Jason D. Vescovi and Devon H. Frayne
To examine locomotor demands and metabolic-power characteristics of National Collegiate Athletic Association (NCAA) field hockey matches.
Using a cross-sectional design, global positioning system (GPS) technology tracked Division I field hockey players from 6 teams during 1 regular-season match (68 player observations). An ANOVA compared locomotor demands and metabolic-power characteristics among positions. Paired t tests compared dependent variables between halves.
Defenders played 5−6 min more than midfielders, whereas midfielders played 6−7 min more than forwards. Defenders covered less relative distance (98 m/min) than forwards and midfielders (110−111 m/min), as well as more low-intensity running than forwards and less high-intensity running than midfielders. Lower mean metabolic power (9.3 W/kg) was observed for defenders than forwards and midfielders (10.4 W/kg). There was no difference in playing time between halves; however, all 3 positions had a reduction in relative distance (7−9%) and mean metabolic power (8−9%) during the second half.
Despite more playing time, defenders covered less relative distance and had lower mean metabolic power than other positions. Moderate-intensity, high-intensity, and sprint distance were similar between positions, highlighting the greater relative demands on forwards because they tended to have the least amount of playing time. The reduction of key metrics during the second half was similar among positions and warrants further investigation. These initial results can be used to design position-specific drills or create small-sided games that replicate match demands for NCAA athletes, thus helping establish strategies for developing physiological ability of players at this level.
Atsumichi Tachibana, Futoshi Mori, Carol A. Boliek, Katsumi Nakajima, Chijiko Takasu and Shigemi Mori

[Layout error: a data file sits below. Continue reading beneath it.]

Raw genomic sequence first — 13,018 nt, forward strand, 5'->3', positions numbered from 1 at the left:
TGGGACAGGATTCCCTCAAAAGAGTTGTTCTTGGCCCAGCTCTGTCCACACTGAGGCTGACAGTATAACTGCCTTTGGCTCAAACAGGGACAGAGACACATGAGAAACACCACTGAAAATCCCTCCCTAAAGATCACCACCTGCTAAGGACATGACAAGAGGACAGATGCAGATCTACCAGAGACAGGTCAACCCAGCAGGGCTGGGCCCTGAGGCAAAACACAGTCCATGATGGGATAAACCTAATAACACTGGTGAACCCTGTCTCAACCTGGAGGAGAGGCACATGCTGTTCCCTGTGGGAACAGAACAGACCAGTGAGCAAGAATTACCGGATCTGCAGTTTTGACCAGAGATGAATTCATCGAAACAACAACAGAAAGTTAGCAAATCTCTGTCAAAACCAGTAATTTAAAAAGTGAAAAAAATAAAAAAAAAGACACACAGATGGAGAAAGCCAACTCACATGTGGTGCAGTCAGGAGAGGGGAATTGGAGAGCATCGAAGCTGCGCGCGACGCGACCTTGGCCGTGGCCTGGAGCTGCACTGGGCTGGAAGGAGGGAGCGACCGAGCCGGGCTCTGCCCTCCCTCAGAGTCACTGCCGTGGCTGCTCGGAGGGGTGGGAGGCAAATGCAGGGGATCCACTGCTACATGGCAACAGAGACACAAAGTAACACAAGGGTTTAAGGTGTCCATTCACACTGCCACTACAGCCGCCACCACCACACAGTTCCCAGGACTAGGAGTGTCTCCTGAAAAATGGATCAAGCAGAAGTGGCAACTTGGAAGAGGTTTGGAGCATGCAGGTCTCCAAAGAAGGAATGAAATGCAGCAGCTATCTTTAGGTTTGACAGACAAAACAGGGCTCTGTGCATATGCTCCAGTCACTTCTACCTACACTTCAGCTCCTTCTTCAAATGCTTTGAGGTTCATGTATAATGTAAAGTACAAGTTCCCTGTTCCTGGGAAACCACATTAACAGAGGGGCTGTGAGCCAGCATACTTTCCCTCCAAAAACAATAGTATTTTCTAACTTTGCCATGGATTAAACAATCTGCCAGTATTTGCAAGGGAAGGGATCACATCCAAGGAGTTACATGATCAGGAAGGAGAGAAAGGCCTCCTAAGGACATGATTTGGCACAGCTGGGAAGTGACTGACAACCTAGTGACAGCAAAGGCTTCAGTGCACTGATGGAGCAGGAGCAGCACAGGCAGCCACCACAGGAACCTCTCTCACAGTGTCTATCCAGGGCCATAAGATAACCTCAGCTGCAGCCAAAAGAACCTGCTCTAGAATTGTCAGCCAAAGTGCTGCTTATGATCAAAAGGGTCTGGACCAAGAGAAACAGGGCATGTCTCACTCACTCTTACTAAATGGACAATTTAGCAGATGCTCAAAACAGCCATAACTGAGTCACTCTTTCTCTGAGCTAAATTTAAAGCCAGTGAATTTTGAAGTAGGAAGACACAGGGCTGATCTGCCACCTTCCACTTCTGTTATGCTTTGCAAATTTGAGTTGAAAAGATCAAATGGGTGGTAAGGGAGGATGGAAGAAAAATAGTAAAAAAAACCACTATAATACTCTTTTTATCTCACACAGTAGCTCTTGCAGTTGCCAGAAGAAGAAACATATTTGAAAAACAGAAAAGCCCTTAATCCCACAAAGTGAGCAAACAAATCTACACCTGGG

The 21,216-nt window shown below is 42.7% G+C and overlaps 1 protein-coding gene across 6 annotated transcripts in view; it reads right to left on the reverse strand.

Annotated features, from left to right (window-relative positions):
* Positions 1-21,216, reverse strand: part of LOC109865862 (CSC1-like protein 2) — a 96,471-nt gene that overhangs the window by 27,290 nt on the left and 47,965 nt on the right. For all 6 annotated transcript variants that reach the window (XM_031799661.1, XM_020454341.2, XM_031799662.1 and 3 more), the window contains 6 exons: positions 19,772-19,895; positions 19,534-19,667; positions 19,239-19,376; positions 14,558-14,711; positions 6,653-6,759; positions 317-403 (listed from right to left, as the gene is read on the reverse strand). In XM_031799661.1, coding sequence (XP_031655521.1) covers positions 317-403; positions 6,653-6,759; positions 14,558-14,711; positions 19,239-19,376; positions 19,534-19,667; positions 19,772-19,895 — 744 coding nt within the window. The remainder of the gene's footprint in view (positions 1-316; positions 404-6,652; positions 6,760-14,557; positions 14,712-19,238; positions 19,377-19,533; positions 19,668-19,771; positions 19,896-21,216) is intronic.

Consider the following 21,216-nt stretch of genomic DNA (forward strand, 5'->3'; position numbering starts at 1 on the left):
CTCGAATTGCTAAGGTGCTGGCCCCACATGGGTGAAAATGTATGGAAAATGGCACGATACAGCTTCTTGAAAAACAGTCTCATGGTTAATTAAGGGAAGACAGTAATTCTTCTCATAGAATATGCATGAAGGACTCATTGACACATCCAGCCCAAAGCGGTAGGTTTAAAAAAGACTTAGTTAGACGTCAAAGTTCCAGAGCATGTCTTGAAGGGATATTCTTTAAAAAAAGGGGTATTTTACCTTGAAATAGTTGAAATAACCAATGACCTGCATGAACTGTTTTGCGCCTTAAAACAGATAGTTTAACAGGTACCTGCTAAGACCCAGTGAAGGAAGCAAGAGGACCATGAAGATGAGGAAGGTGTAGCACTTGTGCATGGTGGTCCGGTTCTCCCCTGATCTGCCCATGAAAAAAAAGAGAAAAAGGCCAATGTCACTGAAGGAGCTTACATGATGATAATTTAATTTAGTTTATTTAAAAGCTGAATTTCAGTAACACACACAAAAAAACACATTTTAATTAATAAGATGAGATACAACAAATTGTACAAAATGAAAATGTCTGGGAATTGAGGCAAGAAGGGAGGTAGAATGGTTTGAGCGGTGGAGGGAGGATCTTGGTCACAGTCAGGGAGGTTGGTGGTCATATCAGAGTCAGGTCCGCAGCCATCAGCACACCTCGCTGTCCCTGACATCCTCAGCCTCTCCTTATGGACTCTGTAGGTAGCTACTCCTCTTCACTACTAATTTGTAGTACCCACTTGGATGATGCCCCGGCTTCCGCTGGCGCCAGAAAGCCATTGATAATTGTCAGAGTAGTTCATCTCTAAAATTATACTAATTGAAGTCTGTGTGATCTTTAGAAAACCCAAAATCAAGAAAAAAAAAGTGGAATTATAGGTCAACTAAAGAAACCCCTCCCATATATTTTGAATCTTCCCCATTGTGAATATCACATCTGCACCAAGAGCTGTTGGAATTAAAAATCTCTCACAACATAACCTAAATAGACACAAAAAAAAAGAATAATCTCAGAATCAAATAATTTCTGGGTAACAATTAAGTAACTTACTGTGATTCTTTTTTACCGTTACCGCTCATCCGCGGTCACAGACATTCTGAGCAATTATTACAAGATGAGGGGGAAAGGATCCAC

This study investigated developmental aspects of the acquisition of operant-trained bipedal (Bp) standing and Bp walking in the normally quadrupedal (Qp) juvenile Japanese monkey (M. fuscata). Four male monkeys (age: 1.6 to 2.4 years, body weight: 3.3 to 4.6 kg) were initially operantly trained to stand upright on a smooth floor and a stationary treadmill belt (width = 60 cm, walking length = 150 cm). They were then trained to walk bipedally on the moving treadmill belt (speed: 0.4–0.7 m/s). A regular training program (5 days/week; 30–60 min/day) was given to each monkey for the first 40 to 60 days, followed by less intensive training. After the beginning of locomotor training, upright postural stability and Bp walking capability were assessed kinematically for 592, 534, 526, and 537 days on monkeys A, B, C, and D, respectively. Left side- and back-views of the walking monkey were photographed (10 frames/s) and videotaped (250 frames/s). Stick figures of the head, body, and hindlimbs were drawn with reference to ink-marks positioned in front of the ear and over the pivot points of hindlimb joints. All kinematic data were digitized and analyzed using image-analyzing software. After sufficient physical growth and locomotor training, all the monkeys gradually acquired: (a) a more upright and a more stable posture with a constant body axis orientation during Bp locomotion; (b) a more stable and a stronger functional coupling between the body and hindlimb movements with a less anterior (A)-posterior (P) fluctuation of a body axis; (c) a smaller leftward (Lt)-rightward (Rt) displacement of the midline pelvic position, allowing the monkey to walk along a straight course; (d) a more coordinated relationship among hip-knee, knee-ankle, and ankle-metatarsophalangeal (MTP) joints; and finally (e) the acquisition of well-coordinated Bp walking even at high treadmill belt speeds up to 1.5 m/s. All of these results demonstrated the capability of the physically developing monkey to integrate the neural and musculoskeletal mechanisms required for sufficient coordination of upper (head, neck, trunk) and lower (hindlimbs) motor segments so that Bp standing and Bp walking could be elaborated.